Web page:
The young Korzetta explained that he was suffering from an ailment of some sort and did not expect to live longer than a year or so. There was, however a way to cure it. In the great Zingaran swamps lay the burned ruins of an old manor and in their grounds was a hidden tomb, untouched and unlooted. If the Nemedians could locate the tomb and bring a specific goblet for him, they could have any other items they could find – as well as receiving an invitation to a “very special party”, that would bring interesting opportunities for them all.
Tipsy and dizzy from smoking lotus, Dionysos accepted the offer. The Nemedians would need to find a Zingaran veteran, known for his crippled legs, who was supposed to have the map to the tomb. Thus, next morning, the men went off to scour the slums of Kordova looking for the man. Splitting into two groups, the Nemedians set off, questioning the orphans and beggars. In the evening they met again at the inn, sharing the information they had received. It seemed the cripple they were looking for had not been seen for a few days, although one old drunk had claimed to have seen him being abducted by armed mercenaries with a gilded palanquin.
Frustrated and empty-handed, the five men sat in sullen silence when a dusk-skinned messenger entered the inn. He had a scrap of parchment with him, the handwriting of Thothmekri easily identifiable. He asked to see them in a specific harborside inn and promised to help them in their troubles. Although suspicious of the good timing of the message, the Nemedians still made their way to the harbor. If nothing else, at least they could down a few ales tonight.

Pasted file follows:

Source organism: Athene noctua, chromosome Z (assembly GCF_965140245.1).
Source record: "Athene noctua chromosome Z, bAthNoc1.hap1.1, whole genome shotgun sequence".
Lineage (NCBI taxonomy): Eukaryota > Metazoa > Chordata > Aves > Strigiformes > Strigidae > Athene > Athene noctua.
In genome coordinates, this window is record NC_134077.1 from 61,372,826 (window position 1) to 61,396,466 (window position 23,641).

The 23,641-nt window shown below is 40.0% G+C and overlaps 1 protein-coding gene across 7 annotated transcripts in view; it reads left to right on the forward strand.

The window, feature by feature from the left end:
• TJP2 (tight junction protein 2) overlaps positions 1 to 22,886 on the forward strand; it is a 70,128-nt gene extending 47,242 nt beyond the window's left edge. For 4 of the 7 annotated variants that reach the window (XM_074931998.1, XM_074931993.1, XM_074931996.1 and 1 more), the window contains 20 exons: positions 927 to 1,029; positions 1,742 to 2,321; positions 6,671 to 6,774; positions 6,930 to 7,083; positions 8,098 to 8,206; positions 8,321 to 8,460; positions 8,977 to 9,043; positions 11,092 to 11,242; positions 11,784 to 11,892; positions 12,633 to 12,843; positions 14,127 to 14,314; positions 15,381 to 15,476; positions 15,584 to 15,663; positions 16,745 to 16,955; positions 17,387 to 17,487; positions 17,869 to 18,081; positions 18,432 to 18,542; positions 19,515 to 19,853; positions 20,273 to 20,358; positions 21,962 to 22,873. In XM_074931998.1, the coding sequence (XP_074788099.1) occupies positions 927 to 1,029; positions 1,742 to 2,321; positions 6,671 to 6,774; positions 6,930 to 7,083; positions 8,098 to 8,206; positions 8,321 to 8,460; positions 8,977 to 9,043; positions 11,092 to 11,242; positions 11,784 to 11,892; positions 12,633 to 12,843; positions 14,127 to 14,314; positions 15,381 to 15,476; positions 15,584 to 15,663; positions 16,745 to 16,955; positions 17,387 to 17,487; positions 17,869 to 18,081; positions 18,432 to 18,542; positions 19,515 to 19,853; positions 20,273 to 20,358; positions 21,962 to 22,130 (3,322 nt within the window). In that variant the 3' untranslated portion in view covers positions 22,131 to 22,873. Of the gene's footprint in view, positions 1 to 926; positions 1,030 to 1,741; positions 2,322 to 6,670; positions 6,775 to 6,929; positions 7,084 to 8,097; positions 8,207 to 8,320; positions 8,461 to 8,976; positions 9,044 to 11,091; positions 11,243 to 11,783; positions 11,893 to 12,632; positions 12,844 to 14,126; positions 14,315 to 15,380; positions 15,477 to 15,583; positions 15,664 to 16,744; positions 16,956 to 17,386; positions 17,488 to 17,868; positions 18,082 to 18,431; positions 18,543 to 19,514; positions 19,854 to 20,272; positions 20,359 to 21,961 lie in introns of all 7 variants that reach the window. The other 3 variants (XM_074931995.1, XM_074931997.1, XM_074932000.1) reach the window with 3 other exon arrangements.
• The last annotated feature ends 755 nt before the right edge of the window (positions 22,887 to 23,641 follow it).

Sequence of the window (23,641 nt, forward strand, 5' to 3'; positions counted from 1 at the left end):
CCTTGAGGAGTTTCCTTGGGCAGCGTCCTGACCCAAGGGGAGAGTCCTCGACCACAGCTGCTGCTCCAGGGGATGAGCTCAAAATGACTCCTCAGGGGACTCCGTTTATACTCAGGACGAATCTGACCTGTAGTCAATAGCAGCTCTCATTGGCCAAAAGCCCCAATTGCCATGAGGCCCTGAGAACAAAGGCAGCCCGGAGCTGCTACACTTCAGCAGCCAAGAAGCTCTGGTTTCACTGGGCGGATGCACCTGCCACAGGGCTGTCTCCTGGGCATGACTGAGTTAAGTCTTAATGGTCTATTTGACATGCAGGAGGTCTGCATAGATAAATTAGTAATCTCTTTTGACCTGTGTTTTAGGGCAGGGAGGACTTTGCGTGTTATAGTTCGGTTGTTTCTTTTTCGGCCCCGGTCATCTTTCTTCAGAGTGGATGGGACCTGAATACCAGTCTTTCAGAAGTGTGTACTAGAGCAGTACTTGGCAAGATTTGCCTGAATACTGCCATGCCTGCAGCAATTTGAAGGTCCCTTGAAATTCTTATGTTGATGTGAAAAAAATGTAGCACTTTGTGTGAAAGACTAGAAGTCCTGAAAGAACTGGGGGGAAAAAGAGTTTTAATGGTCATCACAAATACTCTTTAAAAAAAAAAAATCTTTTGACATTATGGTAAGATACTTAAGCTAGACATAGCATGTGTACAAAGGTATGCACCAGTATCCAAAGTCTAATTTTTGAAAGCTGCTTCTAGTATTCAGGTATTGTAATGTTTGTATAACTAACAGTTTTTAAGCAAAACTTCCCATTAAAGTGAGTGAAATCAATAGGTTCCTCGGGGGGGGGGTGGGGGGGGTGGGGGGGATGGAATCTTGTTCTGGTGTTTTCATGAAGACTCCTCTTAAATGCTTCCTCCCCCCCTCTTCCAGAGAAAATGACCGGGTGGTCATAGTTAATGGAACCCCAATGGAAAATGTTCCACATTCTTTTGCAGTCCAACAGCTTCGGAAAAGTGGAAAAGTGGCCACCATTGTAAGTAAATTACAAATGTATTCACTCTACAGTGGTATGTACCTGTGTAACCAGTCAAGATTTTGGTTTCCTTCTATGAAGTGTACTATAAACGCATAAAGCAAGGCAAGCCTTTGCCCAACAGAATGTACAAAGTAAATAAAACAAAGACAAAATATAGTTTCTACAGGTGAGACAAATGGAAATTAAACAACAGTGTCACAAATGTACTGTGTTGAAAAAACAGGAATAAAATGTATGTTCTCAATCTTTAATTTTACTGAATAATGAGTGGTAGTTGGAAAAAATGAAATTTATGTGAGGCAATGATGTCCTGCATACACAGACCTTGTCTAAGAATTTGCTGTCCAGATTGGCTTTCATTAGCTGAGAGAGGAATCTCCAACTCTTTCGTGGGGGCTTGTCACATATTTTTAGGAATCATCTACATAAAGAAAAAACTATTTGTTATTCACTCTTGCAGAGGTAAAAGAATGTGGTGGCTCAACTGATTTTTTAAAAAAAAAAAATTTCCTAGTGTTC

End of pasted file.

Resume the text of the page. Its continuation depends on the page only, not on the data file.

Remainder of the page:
The seaside tavern was full of dirty men and loud noises. The tavernkeeper, a dark-skinned man of questionable descent, guided the group to the cellar of the tavern. Inside sat Thothmekri behind a wooden table, reading a papyrus. Wine and fruit were brought to the group as the enigmatic Stygian welcomed the men into his den. With hushed tones he explained that the offer Korzetta had given to Dionysos had drifted to his ears. The Stygian offered his help in finding the tomb, if in exchange, the Nemedians would arrange him to accompany them to the meeting Korzetta had offered as a reward. He would as well wish to see the goblet Korzetta wanted before it was given to the Zingaran.
After a short discussion, the Nemedians agreed. Thothmekri explained that the map they seeked was actually branded on the skin of the veteran and that the man in question had been abducted. A local noble, Don Estebio, was a man of questionable taste and unquestionable wealth. He had a strange habit, the collecting of madmen. The veteran they seeked was the newest prize of his collection. Thothmekri told that the Nemedians could either try to break in to his manor or try to convince him to let them see his collection. The fortified manor was located half a days ride away from Kordova on the seashore.
Leaving for their inn, the Nemedians started making plans for their trip to the Estebio Manor. Dionysos and Barathus convinced the others to choose a diplomatic approach, at least as a scouting foray. They would introduce themselves as foreign nobles interested in Estebio’s bizarre collection, while the others would play the part of their entourage. Next morning, they set forth from the gates, changing their travel-stained clothing in to court outfits once the manor was in sight.